Press Release

RPS calls for patients with life-long illnesses to get free prescriptions

29 Jun 2016

The Royal Pharmaceutical Society (RPS) is calling for all people with long-term conditions to get their medicines free of charge because the current system unfairly discriminates between patients and can cause financial hardship to those on low incomes who pay for their prescriptions. 

RPS spokesperson Neal Patel said: “The way the prescription charges system operates at the moment in England is deeply unfair to people with long–term conditions.

"Some people with life-long illnesses such as asthma or multiple sclerosis have to pay the prescription charge when they collect their medicines, whilst others with different illnesses don’t have to.  This is because there’s a list of illnesses that qualify you for free prescriptions and if your illness doesn’t match that list, you have to pay.

"This list was drawn up back in 1968. Some conditions, now treated extensively with medicines, were rarely diagnosed then and in the 45 years since many new conditions have been discovered.

As the list of exemptions from the charge has never been updated, we are left with an arbitrary division between people with long-term conditions who pay for their prescriptions and people who don’t, which is not based on any defensible medical criteria.

"This list effectively discriminates between people with equally serious conditions. Ultimately, if you don’t have an ‘approved illness’, you have to pay and if you are on a low income, this can cause real problems.

"Pharmacists tell us that patients often ask which medicines they can do without because of affordability – something which really must change.”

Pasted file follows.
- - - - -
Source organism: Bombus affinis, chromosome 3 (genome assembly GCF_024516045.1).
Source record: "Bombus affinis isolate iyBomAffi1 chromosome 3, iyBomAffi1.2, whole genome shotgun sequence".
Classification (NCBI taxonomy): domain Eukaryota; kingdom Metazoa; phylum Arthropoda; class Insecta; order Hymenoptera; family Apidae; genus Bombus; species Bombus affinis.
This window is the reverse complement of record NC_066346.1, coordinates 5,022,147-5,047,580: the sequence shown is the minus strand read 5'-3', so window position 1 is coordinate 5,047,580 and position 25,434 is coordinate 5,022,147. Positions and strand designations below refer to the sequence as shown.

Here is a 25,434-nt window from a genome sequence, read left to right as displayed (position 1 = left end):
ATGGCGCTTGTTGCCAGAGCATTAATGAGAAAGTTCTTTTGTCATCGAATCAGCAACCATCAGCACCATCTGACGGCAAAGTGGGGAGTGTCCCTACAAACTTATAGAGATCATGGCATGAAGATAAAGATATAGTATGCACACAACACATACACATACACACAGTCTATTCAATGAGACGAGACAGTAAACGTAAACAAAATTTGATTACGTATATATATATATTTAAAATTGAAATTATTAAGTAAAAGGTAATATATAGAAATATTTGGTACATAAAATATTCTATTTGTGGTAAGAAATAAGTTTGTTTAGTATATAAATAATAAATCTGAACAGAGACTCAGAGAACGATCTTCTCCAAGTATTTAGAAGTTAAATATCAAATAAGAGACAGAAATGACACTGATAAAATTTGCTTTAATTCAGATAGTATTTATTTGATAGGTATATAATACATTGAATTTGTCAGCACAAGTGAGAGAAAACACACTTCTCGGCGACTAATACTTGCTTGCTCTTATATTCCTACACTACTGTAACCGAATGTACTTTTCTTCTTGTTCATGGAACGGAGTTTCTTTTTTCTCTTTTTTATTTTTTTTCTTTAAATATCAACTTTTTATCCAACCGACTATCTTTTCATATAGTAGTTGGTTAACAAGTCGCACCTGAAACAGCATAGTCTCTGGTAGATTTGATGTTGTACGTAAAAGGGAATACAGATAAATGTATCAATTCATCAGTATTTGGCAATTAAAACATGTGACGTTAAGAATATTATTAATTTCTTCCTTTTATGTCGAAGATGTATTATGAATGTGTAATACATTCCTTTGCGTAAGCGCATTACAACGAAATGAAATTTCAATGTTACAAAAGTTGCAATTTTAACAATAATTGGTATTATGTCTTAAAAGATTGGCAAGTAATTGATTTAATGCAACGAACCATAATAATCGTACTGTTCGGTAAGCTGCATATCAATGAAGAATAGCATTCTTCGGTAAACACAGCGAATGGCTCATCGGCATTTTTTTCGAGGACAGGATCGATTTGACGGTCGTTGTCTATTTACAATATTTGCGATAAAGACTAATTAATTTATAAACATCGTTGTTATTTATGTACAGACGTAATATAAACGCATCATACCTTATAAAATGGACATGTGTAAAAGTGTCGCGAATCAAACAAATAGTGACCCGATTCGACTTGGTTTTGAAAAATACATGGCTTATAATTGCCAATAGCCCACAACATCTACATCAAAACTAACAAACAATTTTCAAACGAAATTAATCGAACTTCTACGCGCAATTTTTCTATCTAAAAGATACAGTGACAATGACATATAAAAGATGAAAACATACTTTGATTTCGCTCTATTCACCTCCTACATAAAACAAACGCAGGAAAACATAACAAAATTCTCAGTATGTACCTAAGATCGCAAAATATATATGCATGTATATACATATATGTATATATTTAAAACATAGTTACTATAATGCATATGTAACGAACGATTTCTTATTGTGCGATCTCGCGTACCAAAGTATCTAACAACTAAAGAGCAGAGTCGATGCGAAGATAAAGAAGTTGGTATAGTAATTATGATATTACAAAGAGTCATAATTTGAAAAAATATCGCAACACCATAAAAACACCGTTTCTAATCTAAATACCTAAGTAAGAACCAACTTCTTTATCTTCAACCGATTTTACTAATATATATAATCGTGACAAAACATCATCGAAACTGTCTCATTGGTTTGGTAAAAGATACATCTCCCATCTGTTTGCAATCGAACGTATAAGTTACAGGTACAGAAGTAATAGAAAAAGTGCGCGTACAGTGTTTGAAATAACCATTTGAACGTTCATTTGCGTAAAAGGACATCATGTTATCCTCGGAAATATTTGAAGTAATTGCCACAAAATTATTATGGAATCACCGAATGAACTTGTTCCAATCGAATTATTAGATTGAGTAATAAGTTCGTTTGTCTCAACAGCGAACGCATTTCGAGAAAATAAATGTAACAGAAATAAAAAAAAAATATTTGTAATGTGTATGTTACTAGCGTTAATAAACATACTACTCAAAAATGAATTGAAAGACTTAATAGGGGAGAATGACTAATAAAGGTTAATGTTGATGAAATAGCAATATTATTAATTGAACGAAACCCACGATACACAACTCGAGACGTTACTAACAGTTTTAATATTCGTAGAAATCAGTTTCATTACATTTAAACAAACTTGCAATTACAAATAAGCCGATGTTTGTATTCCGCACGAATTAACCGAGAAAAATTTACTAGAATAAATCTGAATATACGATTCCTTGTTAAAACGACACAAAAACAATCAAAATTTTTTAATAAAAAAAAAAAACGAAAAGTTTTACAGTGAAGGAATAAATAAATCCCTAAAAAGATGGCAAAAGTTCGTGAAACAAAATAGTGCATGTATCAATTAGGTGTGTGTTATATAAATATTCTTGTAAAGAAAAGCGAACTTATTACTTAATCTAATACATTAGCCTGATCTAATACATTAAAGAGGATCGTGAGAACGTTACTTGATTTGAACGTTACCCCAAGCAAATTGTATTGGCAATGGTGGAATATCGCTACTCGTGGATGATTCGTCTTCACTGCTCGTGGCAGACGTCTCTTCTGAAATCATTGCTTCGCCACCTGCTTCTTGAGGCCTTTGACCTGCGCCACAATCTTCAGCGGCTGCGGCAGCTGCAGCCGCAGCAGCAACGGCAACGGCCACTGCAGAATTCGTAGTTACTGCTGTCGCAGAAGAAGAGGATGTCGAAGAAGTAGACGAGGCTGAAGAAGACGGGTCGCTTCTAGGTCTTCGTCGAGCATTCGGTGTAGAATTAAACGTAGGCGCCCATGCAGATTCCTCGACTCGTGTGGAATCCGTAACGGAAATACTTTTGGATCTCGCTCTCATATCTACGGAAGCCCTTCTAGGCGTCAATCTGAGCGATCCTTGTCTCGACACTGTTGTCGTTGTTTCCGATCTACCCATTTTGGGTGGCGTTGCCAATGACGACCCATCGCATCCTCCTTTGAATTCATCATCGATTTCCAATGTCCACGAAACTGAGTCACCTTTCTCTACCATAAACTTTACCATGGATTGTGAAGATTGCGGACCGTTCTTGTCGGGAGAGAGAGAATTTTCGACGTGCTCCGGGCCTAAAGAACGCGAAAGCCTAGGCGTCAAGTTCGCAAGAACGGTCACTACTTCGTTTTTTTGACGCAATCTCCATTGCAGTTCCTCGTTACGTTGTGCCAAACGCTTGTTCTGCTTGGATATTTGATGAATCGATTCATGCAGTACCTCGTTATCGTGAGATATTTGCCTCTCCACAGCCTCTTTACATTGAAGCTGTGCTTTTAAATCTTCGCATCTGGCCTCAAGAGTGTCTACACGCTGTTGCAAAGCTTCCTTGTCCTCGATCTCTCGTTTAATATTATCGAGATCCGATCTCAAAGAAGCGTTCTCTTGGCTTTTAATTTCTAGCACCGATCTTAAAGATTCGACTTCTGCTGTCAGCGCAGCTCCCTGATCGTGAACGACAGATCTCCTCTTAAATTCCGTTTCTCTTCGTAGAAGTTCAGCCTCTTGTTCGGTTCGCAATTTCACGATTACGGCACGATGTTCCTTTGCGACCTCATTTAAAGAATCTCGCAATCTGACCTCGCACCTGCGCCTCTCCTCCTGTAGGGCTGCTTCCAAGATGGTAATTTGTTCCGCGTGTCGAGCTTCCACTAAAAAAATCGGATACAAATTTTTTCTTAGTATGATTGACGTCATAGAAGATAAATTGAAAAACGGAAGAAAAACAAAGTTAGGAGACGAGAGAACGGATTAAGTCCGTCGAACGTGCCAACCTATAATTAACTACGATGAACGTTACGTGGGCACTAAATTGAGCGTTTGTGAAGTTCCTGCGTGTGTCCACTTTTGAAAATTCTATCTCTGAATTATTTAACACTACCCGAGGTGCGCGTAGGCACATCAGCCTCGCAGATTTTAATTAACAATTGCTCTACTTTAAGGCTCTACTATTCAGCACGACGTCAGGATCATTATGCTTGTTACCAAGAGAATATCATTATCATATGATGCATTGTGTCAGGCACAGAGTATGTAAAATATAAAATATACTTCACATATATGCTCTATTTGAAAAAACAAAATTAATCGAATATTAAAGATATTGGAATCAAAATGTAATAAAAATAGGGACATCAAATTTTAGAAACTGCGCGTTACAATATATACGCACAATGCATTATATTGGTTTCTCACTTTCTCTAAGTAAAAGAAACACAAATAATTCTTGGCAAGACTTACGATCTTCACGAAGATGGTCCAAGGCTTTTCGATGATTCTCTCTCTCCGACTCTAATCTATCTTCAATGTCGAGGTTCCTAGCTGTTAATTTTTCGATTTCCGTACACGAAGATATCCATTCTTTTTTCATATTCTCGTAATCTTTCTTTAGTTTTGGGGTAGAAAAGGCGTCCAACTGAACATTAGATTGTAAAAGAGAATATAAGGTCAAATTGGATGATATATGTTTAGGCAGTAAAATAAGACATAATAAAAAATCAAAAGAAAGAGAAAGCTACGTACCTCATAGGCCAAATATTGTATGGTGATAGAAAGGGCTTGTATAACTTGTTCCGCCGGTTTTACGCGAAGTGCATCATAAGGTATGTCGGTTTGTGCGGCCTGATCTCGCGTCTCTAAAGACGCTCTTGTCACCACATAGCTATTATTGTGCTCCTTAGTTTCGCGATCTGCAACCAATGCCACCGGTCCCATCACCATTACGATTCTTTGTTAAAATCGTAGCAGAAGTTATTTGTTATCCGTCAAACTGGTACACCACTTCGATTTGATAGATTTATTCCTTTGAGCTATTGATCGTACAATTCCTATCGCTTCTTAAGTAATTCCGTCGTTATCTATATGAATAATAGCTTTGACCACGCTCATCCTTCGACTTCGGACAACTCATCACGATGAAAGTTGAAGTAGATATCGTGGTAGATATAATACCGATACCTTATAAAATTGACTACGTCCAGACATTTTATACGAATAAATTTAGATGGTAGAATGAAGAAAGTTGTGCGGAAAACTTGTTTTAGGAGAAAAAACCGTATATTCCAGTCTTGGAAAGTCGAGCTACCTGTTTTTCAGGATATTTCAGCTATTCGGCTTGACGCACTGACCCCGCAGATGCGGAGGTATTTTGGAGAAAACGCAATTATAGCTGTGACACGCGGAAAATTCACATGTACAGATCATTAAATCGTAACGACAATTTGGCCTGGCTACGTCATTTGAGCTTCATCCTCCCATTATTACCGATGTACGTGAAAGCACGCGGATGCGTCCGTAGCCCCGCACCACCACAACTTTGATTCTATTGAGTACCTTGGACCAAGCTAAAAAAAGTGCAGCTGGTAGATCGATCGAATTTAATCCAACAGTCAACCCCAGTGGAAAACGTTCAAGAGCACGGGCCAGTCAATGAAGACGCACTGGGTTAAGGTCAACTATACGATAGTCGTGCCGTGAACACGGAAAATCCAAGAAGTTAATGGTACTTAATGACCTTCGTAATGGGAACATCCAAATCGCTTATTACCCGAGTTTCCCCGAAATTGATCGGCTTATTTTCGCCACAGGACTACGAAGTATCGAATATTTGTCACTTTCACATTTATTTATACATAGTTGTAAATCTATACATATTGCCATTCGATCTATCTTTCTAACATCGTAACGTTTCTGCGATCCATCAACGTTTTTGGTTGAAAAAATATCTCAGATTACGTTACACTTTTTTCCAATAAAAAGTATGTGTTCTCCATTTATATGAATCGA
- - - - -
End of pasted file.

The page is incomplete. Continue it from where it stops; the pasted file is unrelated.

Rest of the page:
The RPS is a member of the Prescription Charges Coalition, an alliance of organisations concerned about the negative impact of prescription charges on people with long-term conditions.  The Coalition has today (11 March) released a report, Paying the Price, which shows that patients are struggling to pay for their prescriptions and risking their health by rationing or not collecting their medicines because of cost. 

Neal said: “This report surveyed almost 4,000 patients with long-term conditions and found that 35% who paid for their prescriptions had not collected medicine due to cost. This is totally unacceptable and leads to poorer health outcomes for the individual with resulting  higher costs for both the NHS and society. 

There should be no barriers between a patient and their life-saving medicine.  We would like to see the exemption to the charge extended to all those with long-term conditions.”

Part of the Coalition’s activity is to ask patients and members to email their MP asking for a phasing out of prescription charges for people with long-term conditions.  If you live in England and would like to write to your MP, a template letter which you can amend will be generated once you have clicked the link and entered some information.

The RPS also has a top 5 recession-busting tips document to help patients save money when buying medicines.

To read the full report click here.

Neal spoke to BBC West Midlands about prescription charges and Ailsa Bosworth, Chief Executive of the National Rheumatoid Arthritis Association, gave her views as a patient and representative of the Prescription Charges Coalition:

 

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